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The RACI Matrix

Table of Contents

Many project managers and organisations are familiar with the general concept of a RACI, but sometimes there is a lack of clarity on when and how to use it.

What is it?

Also know as the “Decision Rights Matrix” or “Responsibility Charting”, the “RACI Matrix” is a project management technique that helps to identify roles and responsibilities within a project [1].

In short, it allows everybody in the team to know their role and responsibilities in every activity of a project and ensures accountability is in place to the right person.

According to an article published at the International Journal of Advanced Research in Computer Science and Software Engineering (IJARCSSE), the RACI Matrix stands for:

Responsible refers to the project team member(s) who will do the work or task.

Accountable is the project team member who is accountable for the activity or decision. There is must be only one accountable person per activity or action.

Consultant is some that needs to be consulted or referred before taking a decision or action.

Informed is project team member(s) who wants to be knowledgeable after a decision or action is taken. It is a one- way communication.

When to use it?

When to use a particular tool depends on different factors like the industry, the type of the project, or the team members. In general lines:

Within the industry:

A RACI matrix can be more relevant in one industry than others. For example, the RACI matrix is considered an industry-standard in the construction industry, where we need to know who is in charge of what at all times, the projects in this industry can involve several different suppliers, teams, and stakeholders. In contrast, in the digital industry, where projects tend to be shorter and smaller, a RACI matrix should be used when needed.

The type of project:

Even though in the digital industry a RACI matrix might not be considered an industry-standard tool, it can be useful on certain projects. For example, if we have a project that has several phases, it involves 8+ people, and there is more than one person per role. e.g.: 3 designers; having a RACI matrix can become a must-have.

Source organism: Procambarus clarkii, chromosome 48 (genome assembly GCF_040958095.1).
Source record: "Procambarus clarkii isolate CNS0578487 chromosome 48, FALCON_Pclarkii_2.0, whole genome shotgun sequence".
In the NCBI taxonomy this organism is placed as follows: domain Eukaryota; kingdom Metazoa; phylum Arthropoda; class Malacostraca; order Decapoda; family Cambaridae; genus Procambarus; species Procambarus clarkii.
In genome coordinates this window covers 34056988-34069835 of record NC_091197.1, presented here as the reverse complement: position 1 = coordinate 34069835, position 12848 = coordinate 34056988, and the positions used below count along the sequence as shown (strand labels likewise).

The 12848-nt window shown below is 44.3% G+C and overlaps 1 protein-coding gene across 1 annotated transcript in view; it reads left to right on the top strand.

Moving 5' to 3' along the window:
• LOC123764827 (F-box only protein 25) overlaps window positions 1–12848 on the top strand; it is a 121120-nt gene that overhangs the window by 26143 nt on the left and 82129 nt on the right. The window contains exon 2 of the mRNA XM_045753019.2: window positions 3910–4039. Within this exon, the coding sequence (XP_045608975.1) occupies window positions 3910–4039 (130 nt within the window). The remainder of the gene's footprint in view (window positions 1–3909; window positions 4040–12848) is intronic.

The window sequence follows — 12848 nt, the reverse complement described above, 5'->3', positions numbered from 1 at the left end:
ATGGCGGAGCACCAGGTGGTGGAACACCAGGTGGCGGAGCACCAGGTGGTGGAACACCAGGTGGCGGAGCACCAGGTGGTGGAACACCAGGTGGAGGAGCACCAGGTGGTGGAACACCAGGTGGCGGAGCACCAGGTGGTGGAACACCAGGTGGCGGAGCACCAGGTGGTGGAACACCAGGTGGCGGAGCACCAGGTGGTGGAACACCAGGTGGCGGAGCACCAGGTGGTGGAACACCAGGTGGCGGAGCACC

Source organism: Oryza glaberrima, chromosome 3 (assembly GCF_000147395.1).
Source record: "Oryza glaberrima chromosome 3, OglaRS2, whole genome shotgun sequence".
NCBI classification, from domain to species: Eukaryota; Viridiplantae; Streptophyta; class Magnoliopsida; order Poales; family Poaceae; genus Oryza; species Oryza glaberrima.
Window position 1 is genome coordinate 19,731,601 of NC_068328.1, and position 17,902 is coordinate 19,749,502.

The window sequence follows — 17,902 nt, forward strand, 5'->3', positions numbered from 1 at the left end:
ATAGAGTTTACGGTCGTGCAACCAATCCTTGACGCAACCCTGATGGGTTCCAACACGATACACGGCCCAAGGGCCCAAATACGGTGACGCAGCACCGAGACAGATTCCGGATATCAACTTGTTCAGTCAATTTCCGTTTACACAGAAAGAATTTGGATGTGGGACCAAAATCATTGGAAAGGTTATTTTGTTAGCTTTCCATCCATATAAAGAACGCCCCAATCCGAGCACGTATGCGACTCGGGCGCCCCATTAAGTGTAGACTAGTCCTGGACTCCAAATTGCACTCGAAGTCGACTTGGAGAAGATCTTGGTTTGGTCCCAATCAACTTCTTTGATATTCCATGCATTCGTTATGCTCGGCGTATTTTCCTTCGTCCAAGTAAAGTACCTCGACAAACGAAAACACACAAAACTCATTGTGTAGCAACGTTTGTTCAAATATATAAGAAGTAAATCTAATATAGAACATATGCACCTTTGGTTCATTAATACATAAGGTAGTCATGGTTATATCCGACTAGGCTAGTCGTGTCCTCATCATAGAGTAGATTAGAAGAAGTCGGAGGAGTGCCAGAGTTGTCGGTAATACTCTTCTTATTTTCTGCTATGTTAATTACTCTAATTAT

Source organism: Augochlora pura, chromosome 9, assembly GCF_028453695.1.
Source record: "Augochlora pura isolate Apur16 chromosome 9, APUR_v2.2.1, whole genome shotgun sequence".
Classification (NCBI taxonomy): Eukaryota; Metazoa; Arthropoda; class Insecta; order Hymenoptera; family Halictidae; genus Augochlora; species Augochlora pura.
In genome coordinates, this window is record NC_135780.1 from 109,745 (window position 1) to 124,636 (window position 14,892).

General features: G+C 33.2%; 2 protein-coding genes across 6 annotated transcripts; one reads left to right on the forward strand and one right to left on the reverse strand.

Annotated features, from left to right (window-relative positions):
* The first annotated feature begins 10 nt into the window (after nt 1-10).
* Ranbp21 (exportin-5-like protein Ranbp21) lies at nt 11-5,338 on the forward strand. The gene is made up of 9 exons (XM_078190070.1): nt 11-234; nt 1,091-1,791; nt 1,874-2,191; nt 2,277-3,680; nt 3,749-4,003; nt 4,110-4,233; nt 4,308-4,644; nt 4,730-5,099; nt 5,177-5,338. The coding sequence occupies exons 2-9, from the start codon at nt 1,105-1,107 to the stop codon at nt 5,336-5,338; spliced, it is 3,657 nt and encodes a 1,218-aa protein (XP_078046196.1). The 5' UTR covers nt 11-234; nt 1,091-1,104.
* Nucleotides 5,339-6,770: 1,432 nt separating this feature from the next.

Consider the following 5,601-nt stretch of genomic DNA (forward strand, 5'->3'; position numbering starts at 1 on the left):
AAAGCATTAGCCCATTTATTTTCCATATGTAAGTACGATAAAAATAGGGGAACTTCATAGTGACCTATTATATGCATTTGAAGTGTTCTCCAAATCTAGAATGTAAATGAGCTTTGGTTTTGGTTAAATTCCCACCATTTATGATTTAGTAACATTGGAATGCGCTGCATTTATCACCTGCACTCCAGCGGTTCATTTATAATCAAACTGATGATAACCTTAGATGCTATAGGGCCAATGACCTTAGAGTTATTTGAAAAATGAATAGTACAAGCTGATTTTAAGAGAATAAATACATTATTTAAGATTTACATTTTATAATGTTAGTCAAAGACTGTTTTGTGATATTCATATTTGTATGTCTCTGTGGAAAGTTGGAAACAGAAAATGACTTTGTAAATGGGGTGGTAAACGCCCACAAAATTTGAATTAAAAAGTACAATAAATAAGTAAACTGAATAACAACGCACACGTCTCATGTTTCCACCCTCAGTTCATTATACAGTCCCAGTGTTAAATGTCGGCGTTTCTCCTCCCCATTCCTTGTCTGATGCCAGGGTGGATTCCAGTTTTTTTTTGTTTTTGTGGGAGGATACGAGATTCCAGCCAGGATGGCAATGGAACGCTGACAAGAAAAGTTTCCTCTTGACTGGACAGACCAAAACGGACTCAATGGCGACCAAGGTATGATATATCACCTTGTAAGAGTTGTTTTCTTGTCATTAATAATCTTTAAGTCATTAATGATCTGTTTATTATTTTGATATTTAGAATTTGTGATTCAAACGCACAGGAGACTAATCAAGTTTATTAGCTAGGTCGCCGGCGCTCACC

Team members:

Opting to use a RACI matrix or not can also depend on the team members. For example, if we begin a project with a small team that has worked very well together in the past; they probably know what are their roles and responsibilities, their strengths and weaknesses, and what each of them can bring to the table; in this case, a RACI matrix might not be needed. In contrast, if we have a team that has never worked together before or we have junior people working on a project, having a RACI matrix can be very beneficial.

At the end of the day, please remember that using a tool within your projects will depend mainly on the value it can give you. Tools are meant to make our life’s easier.

How to create it? A step by step guide and example

You can create your RACI matrix in any of your favourites spreadsheet tools (e.g Microsoft Excel)

Step 1:

List all the team members at the top row. Include their roles for clarity. Tip: You can group each role or team with different colours.

RACI Matrix step 1 picture

Step 2:

List all the tasks, milestones, and decisions on the first left column.

RACI MAtrix Step 2 picture

Step 3:

For each task, milestone, or decision, assign a responsibility value per team member.

RACI Matrix step 3 picture

Last points to consider:

  • Make sure all activities, tasks & milestones have at least one responsible and one accountable person assigned to them.
  • There’s only one accountable party assigned per activity.
  • I recommend adding a legend in on the spreadsheet so it’s clear for everybody what a RACI matrix stands for.
  • If you have many Consulted or Informed roles in your matrix, make sure you have an easy and consistent way to keep them informed. This can be a useful input to define an accurate communication plan.
  • Maintain it – Plans and projects change in time. This is a normal behaviour, so if anything changes, we should update our matrix to avoid any confusion within the team.
  • Adapt it ! – Tools are there to help us, so change them if you see necessary. For example, in one of my projects I added an extra column for the phases of the project:

References:

  1. [online] Available at: Researchgat [Accessed 19 July 2020].

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